Nation Crime 20 Aug 2016 Seized sanders vehic ...

Seized sanders vehicles turning into a scrap

DECCAN CHRONICLE. | T SUDHAKAR
Published Aug 20, 2016, 7:24 am IST
Updated Aug 20, 2016, 8:05 am IST
Many seized vehicles bore bogus registration numbers.
The seized vehicles
 The seized vehicles

TIRUPATI: The Andhra Pradesh government is yet to take a decision on having its departments use the vehicles that it seized during raids on illegally transported red sanders logs. There could be about 9,000 such vehicles which have been dumped in six districts, where such smuggling has been rampant. According to T.V. Subbareddy, deputy conservator of Forests, Tirupati Wildlife Division, about 1,355 vehicles were seized between 2010 and August 2016, these being cars, SUVs, luxury sedans, containers, lorries and two-wheelers. Also, around 3,000 metric tonnes of logs were seized in the division, around 2,160 cases were registered and 5,405 persons arrested. The vehicles were then dumped in several open places which come under the jurisdiction of the Chittoor, Kadapa, Kurn-ool, Nellore and Prakasam district forest divisions.

The forest department made a proposal long ago to the government for taking over these seized vehicles and sanctioning them for use by government departments without any legal impediments. Several meetings were held in this regard, but the transport department is reluctant about using the vehicles as many of them bore bogus registration numbers, with the smugglers having tampered with the engine and chassis numbers too. It is now becoming a major task for the forest department to safeguard these vehicles, and they are rapidly turning into scrap. A forest officer, speaking on condition of anonymity, said that the government should immediately take a decision to auction the seized vehicles or permit the forest and other departments to use them.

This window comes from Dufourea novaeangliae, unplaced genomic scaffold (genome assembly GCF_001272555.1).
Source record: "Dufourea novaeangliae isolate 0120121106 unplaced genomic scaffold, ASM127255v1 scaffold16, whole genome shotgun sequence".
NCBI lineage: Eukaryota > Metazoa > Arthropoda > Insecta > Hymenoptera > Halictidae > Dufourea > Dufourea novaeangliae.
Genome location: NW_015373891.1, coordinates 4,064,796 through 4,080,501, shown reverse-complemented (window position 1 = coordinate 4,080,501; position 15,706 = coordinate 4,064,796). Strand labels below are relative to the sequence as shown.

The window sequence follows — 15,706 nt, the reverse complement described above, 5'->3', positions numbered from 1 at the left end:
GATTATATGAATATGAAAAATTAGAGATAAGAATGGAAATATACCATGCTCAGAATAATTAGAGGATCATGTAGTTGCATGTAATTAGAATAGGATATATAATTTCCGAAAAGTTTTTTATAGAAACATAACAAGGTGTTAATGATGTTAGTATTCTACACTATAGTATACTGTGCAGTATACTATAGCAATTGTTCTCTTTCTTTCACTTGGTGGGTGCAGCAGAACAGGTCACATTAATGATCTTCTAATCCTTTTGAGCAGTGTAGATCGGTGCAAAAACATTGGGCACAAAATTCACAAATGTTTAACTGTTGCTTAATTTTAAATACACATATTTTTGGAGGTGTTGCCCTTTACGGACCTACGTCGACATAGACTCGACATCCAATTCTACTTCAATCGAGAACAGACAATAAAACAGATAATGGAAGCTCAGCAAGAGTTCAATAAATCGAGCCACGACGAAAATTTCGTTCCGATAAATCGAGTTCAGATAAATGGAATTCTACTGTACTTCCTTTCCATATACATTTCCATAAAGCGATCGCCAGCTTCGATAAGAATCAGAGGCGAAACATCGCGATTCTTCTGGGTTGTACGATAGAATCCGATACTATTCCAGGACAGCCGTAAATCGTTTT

The total geographical area of Seshachalam Biosphere Reserve is 4,755 km, and it  is spread over two districts, viz., Chitt-oor and Kadapa, which possess red sanders trees over a large area. Illegal transportation of red sanders logs was taking place here since several years. Meanwhile, the cash-starved Andhra Pradesh government, which is eyeing revenue from the auction of seized red sanders wood, stored in various godowns, is finding that bidders are not coming forward as they find the prices quoted were very high even as the international market for red sanders is in decline.

 

According to forest department sources, the state has over 9,000 metric tonnes of wood that has been seized from smugglers since 2002. Red sanders is in huge demand in countries such as China and Japan, where is it used for making medicines, furniture, musical instruments and sculpture. A tonne of red sanders costs more than `25 lakh in the international market. The director general of foreign trade (DGFT) had earlier issued a notification, permitting the government to export 8,584 tonnes of red sanders wood in log form out of the confiscated/seized stock available with the state government.

 

According to sources, the forest department has taken on hire godowns of about 15,000 metric tonne capacity from the Central Warehousing Corporation at Renigunta near Tirupati to stock the wood. Hundreds of  tonnes of precious wood, which were also seized from smugglers, has been stocked in various forest offices in Chittoor and Kadapa districts. Persistent combing activities are being carried out in the Seshachalam forest area. The forest department and task force teams have stepped up deterrent measures. For example, it has taken up digging a 1,500-km trench around red sanders forests in Chittoor and Kadapa districts.

 

It has installed CCTV cameras along vulnerable routes and forest paths and joint teams of the anti-red sanders smuggling task force of the state police and the strike force of the forest department have set up base camps in the forests to keep a vigil on vulnerable routes. They also recently carried out a trial run of drone surveillance cameras in the forest and plan to introduce it soon to check smuggling activities, said a forest officer.

“Smugglers, especially from Tamil Nadu, are choosing different ways to enter the forests and they even disguise themselves as devotees visiting Tirumala,” he said. They were also using several unidentified routes to gain entry. Whatever be the measures to keep them out, the precious wood continues to be felled and seized and arrests too continue.

 

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